Interview on July 7, 2020. Religion & Politics.
R&P: This book grew out of a piece that you wrote for Religion & Politics, correct?
KKD: Yes! Since about 2010, I had been giving talks on evangelicalism and masculinity and had been approached by publishers, but there were two things at that point that made me a little hesitant to dive into a book project. For one, the things that I was uncovering were very depressing. I wasn’t sure that I wanted to live with that for the years that I knew it would take to write a book. For another, I wasn’t sure at first how mainstream it all was. As a Christian myself, I wanted to be careful about shining a bright light on this dark underbelly of American Christianity if it was merely a fringe phenomenon. Around this time I finished my first book, began another on the religious history of Hillary Clinton, and committed myself to that project through 2016. However, just before the election, things clicked for me. The Access Hollywood tape came out, white evangelical elites continued to defend Trump, his support among white evangelical voters remained strong, and I thought, “Ugh, I think I know what’s going to happen and I think I know why.” That’s when I pulled some of that old research and wrote “Donald Trump and Militant Evangelical Masculinity.”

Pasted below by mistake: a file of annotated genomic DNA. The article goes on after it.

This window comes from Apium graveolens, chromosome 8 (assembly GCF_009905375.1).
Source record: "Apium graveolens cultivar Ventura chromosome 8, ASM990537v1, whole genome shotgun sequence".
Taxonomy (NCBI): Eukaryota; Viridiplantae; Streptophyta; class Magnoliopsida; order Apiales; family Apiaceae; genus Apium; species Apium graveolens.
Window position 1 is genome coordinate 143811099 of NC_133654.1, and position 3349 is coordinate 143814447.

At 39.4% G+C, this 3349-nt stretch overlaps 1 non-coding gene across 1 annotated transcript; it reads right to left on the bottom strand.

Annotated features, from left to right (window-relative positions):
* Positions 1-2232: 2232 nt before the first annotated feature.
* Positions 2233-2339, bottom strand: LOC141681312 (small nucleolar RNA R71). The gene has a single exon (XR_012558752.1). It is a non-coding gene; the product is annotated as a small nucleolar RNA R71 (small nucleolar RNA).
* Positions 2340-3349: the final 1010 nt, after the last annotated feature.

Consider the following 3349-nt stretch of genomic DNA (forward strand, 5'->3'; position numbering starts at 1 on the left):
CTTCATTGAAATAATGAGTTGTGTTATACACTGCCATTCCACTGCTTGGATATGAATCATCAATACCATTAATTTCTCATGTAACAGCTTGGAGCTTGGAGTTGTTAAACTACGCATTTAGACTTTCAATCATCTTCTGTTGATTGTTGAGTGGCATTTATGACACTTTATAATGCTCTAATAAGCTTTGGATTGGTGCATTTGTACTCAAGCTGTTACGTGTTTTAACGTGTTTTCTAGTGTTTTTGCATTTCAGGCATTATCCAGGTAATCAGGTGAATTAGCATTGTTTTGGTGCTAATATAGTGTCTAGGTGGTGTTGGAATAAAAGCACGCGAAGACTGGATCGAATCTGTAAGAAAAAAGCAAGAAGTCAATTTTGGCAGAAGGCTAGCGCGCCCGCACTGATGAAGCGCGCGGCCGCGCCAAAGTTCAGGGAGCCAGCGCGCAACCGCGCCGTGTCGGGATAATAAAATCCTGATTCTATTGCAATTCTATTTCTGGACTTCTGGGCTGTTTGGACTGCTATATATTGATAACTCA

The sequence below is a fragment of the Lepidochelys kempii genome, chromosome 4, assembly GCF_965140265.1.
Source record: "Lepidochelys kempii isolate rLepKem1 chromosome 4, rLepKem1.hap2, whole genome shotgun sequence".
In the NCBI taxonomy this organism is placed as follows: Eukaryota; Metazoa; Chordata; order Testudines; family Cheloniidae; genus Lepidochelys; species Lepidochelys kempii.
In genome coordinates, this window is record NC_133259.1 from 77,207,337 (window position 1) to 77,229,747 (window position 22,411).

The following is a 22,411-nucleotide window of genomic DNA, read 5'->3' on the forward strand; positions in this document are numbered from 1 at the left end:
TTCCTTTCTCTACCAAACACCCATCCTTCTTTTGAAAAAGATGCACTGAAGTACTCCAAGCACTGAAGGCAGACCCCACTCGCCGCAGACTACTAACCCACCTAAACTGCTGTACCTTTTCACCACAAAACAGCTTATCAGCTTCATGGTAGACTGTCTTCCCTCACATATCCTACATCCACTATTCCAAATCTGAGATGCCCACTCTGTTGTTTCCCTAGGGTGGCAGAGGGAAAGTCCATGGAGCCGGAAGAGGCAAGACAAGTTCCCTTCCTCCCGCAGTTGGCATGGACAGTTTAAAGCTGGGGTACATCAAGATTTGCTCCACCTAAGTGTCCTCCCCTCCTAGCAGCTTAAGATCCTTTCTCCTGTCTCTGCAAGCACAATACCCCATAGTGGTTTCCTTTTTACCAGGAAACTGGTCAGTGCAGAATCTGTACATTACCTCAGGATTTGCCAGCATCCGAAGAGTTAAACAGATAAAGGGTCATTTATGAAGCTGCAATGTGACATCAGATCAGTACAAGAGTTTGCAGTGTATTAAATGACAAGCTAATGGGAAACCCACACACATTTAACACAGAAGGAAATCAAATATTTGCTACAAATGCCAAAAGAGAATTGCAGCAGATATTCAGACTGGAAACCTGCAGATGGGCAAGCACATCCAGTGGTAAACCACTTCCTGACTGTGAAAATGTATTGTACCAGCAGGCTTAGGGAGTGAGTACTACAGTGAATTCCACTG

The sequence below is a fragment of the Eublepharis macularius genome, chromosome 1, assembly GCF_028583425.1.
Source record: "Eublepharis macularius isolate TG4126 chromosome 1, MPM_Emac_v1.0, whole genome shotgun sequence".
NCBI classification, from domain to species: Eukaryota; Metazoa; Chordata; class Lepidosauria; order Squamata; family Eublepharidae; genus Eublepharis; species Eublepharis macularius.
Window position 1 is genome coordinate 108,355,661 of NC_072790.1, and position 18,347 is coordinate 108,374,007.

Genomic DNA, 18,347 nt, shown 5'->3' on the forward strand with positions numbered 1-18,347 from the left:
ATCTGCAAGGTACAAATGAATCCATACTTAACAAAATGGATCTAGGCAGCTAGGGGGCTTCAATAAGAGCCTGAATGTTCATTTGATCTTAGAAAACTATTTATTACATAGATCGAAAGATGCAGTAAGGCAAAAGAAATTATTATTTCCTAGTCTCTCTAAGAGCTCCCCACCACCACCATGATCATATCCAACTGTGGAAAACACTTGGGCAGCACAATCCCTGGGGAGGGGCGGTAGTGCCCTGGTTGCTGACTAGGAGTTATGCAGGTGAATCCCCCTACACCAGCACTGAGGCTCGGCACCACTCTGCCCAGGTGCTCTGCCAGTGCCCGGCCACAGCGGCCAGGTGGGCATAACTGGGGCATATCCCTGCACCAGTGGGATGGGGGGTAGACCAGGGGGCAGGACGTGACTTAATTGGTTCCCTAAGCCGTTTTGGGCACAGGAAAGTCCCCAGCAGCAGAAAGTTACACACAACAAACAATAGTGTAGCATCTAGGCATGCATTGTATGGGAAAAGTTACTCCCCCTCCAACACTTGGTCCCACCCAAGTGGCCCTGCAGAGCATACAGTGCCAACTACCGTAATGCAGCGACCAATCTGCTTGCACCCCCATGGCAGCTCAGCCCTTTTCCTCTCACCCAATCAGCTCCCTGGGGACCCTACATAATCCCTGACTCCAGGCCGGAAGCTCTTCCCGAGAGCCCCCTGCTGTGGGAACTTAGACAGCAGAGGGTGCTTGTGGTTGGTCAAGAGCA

Theology does play a role here, but theology is shaped by culture as much as it gives shape to culture. In my research, I came across fascinating instances where commitments to certain gender roles ended up altering traditional theological beliefs. So it’s the interplay between theology and culture that’s key.Kristin Kobes Du Mez
Interview on July 7, 2020 by Eric Miller, “The Price of White Evangelical Patriarchy.” Religion & Politics. Interview. https://religionandpolitics.org/2020/07/07/the-price-of-white-evangelical-patriarchy/